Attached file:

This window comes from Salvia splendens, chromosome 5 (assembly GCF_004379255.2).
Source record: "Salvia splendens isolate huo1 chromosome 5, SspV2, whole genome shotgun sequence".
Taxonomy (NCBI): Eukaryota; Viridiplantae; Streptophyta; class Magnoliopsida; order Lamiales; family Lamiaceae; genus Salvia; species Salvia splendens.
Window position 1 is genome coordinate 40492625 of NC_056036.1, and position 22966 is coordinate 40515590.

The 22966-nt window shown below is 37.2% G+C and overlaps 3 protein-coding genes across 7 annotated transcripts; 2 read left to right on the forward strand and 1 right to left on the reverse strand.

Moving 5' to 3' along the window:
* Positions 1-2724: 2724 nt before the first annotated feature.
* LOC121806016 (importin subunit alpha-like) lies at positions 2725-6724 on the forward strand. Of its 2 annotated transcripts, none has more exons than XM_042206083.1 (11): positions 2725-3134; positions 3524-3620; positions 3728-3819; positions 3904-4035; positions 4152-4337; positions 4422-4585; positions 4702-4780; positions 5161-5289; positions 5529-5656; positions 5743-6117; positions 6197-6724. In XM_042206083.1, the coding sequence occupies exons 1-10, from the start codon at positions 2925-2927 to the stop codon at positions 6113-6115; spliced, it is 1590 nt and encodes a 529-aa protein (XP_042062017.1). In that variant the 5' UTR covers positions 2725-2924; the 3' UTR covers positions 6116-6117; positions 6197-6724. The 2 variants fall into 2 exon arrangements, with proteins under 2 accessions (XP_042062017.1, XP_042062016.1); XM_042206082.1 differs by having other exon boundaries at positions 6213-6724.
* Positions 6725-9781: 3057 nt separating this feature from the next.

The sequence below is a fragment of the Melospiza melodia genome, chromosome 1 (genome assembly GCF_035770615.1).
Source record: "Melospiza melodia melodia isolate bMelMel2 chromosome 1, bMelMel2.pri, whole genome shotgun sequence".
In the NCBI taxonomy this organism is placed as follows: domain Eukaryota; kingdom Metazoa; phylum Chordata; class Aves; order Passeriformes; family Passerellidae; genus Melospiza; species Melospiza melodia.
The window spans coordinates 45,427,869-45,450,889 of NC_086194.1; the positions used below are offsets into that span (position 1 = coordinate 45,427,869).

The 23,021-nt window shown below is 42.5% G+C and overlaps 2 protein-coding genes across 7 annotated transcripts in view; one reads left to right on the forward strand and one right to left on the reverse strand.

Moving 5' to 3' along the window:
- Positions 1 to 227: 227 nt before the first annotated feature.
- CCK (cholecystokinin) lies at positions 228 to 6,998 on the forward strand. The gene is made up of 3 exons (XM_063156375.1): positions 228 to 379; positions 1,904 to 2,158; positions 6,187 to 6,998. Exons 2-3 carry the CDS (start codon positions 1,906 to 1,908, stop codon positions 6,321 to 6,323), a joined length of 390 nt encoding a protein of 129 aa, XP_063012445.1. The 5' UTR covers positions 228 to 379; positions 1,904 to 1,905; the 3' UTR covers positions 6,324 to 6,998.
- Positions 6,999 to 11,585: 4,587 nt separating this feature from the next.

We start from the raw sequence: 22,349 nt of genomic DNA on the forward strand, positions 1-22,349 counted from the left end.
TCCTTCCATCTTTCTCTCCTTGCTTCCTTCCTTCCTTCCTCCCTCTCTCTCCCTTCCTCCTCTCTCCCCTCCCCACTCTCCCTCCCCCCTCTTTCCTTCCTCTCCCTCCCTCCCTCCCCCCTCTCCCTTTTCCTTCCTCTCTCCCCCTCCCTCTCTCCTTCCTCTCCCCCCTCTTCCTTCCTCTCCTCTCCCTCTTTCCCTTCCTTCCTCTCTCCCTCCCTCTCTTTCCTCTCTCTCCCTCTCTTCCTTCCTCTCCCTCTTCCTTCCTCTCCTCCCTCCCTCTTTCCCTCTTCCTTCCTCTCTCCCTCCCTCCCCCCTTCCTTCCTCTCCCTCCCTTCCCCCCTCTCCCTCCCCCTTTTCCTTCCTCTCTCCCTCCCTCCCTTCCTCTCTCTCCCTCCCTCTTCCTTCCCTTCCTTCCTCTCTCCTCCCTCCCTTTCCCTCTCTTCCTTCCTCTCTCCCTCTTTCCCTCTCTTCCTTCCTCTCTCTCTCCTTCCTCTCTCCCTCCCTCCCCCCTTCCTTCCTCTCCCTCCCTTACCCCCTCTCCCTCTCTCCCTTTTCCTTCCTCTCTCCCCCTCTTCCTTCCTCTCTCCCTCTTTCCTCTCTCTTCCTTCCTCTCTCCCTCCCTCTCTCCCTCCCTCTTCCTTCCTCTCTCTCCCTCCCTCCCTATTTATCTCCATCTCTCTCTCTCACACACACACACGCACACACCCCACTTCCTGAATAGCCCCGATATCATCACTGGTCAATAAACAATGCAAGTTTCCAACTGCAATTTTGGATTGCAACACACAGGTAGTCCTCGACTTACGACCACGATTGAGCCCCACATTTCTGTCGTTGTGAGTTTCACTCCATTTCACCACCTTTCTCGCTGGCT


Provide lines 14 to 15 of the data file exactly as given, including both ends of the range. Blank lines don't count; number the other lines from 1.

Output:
The 23,021-nt window shown below is 42.5% G+C and overlaps 2 protein-coding genes across 7 annotated transcripts in view; one reads left to right on the forward strand and one right to left on the reverse strand.

Moving 5' to 3' along the window: